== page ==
President Obama’s much-hyped pledge to shutter Guantanamo Bay prison by next January took another hit this week, this one self-inflicted.
By Tuesday of this week, two administration-created task forces – the Special Task Force on Interrogation and Transfer Policies and the Detention Policy Task Force – were supposed to have produced reports on the administration’s treatment of terrorist suspects, including the 229 detainees still confined in Guantanamo Bay, setting the stage for the detention facility’s closure in 2010. Instead, the twin task forces asked for a six-month extension to complete their review and released interim memos whose conclusions may make it more likely that Guantanamo will remain open past the president’s increasingly tenuous deadline.
It wasn’t supposed to be this hard to close Guantanamo. On the presidential campaign trail, candidate Obama scored cheap points against the Bush administration by deriding its conduct of the war on terror and promising to put an end to its most famous symbol. In one of his first acts as president-elect, Obama on January 22 signed an executive order requiring Guantanamo Bay to be closed within a year, citing it as proof that his administration had rejected the “false choice between our safety and our ideals.” Under President Obama, America was no longer on the dark side.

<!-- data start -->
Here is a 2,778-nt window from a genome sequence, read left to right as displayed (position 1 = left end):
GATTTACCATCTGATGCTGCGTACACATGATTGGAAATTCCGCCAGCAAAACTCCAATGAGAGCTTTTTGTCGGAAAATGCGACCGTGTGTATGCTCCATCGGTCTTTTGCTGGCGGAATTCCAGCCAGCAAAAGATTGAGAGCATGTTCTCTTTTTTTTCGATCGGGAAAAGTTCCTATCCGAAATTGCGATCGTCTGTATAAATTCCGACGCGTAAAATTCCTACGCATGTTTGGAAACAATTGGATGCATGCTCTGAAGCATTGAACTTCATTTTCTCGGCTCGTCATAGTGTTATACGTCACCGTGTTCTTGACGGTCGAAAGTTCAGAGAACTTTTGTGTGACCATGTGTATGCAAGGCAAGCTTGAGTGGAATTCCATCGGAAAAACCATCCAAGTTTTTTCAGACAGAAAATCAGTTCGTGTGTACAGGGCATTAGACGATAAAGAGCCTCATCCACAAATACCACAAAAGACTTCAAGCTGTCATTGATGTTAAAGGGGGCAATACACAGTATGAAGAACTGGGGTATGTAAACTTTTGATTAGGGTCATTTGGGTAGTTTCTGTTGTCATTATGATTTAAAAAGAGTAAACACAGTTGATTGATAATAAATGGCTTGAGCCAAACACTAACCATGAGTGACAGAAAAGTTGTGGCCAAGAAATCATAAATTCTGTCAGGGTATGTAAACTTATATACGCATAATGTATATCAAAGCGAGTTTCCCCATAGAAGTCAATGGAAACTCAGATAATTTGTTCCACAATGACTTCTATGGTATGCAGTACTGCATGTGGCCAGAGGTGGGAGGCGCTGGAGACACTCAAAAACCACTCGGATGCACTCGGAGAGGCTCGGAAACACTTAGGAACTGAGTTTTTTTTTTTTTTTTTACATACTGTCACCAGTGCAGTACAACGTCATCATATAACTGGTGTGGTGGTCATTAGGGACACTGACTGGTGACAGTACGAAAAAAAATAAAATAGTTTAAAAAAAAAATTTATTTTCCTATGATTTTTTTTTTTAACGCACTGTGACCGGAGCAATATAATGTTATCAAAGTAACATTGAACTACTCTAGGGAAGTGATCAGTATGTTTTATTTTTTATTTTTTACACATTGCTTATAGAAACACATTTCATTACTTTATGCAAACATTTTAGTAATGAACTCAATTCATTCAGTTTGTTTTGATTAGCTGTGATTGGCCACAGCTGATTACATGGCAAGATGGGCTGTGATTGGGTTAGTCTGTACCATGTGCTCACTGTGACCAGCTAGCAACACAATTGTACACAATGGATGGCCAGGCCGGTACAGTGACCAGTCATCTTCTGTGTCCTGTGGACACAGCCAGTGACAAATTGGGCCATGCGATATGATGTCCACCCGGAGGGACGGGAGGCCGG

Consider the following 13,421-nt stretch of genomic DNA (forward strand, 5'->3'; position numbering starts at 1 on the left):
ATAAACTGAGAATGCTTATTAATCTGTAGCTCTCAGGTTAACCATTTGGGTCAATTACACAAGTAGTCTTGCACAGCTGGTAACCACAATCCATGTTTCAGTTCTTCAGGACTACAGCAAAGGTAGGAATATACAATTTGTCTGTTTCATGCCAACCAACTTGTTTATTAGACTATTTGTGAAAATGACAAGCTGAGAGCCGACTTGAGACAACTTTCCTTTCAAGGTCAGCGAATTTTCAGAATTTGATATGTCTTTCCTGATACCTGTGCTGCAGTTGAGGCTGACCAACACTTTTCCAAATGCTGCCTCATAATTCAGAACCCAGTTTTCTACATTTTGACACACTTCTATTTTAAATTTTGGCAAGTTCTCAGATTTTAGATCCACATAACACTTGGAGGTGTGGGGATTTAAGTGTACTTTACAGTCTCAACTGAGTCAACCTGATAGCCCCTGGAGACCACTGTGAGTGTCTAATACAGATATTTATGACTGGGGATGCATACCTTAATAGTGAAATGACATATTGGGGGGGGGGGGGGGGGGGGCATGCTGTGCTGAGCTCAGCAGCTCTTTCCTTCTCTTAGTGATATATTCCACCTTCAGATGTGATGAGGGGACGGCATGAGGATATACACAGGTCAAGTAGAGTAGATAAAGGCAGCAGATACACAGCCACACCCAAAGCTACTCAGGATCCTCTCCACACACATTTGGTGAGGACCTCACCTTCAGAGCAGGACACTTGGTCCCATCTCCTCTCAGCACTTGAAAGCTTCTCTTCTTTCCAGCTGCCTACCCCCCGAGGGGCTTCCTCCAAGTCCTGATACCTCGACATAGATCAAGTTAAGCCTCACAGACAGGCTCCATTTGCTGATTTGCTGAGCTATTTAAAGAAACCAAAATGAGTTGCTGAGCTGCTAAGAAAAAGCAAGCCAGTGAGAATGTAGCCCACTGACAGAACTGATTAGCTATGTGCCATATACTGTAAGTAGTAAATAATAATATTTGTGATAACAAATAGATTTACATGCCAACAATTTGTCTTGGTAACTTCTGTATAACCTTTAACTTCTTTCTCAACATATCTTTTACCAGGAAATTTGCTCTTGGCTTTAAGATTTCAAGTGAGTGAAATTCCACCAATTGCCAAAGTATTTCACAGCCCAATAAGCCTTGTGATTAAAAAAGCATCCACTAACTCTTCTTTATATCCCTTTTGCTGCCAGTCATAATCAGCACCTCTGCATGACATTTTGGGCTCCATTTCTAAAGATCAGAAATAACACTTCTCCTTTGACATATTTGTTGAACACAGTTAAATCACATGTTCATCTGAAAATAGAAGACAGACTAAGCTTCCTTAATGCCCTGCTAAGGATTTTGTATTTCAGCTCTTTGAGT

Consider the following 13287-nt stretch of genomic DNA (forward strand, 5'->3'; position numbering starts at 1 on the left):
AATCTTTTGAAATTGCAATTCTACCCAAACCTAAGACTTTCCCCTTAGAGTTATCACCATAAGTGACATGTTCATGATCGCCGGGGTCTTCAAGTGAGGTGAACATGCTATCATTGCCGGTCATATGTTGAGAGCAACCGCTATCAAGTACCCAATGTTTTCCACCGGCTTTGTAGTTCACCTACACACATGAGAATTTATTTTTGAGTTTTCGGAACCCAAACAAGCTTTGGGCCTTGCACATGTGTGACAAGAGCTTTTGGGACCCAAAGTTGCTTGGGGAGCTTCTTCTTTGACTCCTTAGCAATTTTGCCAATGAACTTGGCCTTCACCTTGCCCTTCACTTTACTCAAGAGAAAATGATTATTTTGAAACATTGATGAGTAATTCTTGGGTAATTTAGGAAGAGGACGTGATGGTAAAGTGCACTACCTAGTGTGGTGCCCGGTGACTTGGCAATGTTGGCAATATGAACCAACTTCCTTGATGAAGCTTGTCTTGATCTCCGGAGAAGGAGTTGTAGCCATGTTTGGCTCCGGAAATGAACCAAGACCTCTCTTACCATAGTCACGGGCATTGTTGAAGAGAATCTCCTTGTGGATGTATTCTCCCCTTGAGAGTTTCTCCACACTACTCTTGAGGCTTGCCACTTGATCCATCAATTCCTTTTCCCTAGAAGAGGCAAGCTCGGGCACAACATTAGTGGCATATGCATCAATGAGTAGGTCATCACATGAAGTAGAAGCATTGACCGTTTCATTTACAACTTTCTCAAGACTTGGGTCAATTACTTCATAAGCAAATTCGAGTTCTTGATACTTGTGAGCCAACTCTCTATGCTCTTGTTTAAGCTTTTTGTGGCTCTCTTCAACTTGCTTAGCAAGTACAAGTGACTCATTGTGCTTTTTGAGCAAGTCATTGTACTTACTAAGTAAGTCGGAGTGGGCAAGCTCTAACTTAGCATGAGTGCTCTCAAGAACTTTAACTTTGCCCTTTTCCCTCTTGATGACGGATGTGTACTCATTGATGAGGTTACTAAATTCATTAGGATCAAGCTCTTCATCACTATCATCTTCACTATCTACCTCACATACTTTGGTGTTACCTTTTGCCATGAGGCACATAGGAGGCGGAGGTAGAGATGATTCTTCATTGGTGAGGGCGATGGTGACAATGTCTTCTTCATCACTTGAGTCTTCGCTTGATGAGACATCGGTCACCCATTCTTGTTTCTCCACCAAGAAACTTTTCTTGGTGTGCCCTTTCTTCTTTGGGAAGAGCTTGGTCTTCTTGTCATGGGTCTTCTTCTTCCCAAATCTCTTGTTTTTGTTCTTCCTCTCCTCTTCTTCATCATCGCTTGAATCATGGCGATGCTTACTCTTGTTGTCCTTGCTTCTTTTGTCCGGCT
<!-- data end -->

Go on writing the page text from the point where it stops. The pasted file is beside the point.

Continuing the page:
Seven months into his first term, the picture is more complicated. One sign of that is the memo released this week by the Detention Policy Task Force. Although the task force was designed in part to chart a post-Guantanamo course for the administration, its conclusions are most striking for their continuity with the policies of the Bush administration.
Nowhere is that more evident than on the sensitive issue of military commissions to try terrorist suspects. During the campaign, Obama referred to the Guantanamo-based trials as “the flawed military commission system,” and urged their replacement by trials in federal courts. The task force climbs down significantly from that promise. Its report states that federal courts “are not always best suited to the task” of prosecuting terrorist suspects and notes that military commissions may be “a more appropriate forum.”
Not only that, but the task force provides a historically grounded defense of the military commissions system, pointing out that “military commissions have been used by the United States to try those who have violated the law of war for more than two centuries. They have been used during World War II, the Philippine Insurrection, the Civil War, and the Mexican war, and precursor tribunals were used even before the founding of the Republic by colonial forces during the Revolutionary War.”
Since this defense of military commissions is bound to invite charges that the Obama administration has merely adopted its predecessor’s approach in a new guise, the task force memo makes a strained attempt to claim that the types of military commissions that the administration supports are different from their incarnation under President Bush. According to the memo, the Bush-era commissions “suffered from a perceived lack of legitimacy” and denied due process rights to detainees. Presumably, the new and reformed military commissions will be something altogether different.